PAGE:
There are few days that pass without thoughts or memories of my father who entered heaven on July 27, 2011; two short months after I married the woman that one year earlier, I believed did not exist. I always knew my Dad was a great man…true to God, family and friends. Today, a gentleman named Frank Callahan, reminded me how great of a man he truly was.
A little over a year ago Frank joined the company that I work for [800 plus employees at the site], noticed my name in an email and took the time to reach out to ask if I was I was Leroy Dickey Jr. Puzzled, I answered, “No, that was my father.” The response I received is one I will never forget.
“I worked at St. Gobain with your dad and BASF prior to that. I am so sorry for your loss, I did not know.”
Forcing back the tears, I assured him that I understood he was not aware. In the few short months prior to Franks transfer to another location within the company, he and I talked about my father, Leroy Jr., a few times and it became obvious that he had touched Frank’s life as much as many others who had come to know him.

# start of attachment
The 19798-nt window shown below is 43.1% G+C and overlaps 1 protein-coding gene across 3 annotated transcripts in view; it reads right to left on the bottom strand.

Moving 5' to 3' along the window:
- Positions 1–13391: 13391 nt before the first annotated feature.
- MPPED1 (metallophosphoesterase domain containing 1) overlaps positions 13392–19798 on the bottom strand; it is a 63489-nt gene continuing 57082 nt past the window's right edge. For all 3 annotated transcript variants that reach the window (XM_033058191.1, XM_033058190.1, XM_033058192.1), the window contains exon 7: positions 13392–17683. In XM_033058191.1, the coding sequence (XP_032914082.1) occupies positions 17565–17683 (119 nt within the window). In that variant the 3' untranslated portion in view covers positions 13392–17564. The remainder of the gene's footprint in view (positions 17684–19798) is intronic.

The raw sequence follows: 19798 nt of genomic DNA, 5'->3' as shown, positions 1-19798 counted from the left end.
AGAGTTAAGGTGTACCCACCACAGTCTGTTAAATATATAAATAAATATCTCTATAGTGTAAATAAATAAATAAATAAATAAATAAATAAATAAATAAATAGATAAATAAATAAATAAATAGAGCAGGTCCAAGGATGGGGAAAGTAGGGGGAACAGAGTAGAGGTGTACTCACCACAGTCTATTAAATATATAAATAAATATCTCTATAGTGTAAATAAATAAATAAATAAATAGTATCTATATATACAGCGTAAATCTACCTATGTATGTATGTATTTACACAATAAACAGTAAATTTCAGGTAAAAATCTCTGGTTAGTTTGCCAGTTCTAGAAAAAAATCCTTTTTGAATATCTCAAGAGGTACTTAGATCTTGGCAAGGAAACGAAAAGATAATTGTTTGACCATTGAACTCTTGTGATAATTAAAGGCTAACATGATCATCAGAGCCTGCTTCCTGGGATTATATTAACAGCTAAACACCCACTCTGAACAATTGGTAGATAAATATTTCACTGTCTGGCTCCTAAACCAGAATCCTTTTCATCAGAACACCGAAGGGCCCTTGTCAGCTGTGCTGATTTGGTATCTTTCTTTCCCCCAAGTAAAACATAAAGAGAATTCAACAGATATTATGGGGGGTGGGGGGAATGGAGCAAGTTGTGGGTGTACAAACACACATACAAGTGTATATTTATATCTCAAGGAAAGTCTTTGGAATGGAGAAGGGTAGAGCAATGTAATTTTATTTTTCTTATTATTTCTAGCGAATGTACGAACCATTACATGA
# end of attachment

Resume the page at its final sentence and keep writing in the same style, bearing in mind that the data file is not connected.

Throughout my life, countless people told me what a great man my father was. Being an incredulous child, I shrugged the sentiments off as unpretentious words, spoken to make me feel good. As I grew in age, I came to appreciate my father for the selfless man that he was…not truly understanding the magnitude of his graciousness until today when it struck me that, one does not simply recall the name of a colleague from 20 years ago, without that person having made a lasting impression upon them.
This afternoon, as I sat at my desk overwhelmed with by the multitude of tasks that I needed to somehow complete on time, I received an instant message from Frank, telling me that he had found a photo of my dad that he would like to share with me. Let me remind you that this is a man that I have conversed with for less than an hour, more than a year ago. More unpretentious words, right? Not for a second, Frank woke me up today.
What would have appeared as a grainy, black and white scanned copy of a Polaroid photograph, grabbed Frank’s attention so much that his memory of the man standing in the photo made him think of me. The insignificant guy that he has seen on less than a handful of occasions for less than 60 minutes of trivial conversation. In my mind, there are only two explanations; each dependent on the other. First, my father was truly an extraordinary man that touch the lives of people that he came to know. Second, Frank is also an amazing, selfless man that considers others as important, if not more, than himself.
I cannot possibly combine enough words, however eloquent, to express my gratitude to Frank. With tears welling in my eyes, I can only say, “Thank you for sharing this simple, yet life changing photo.”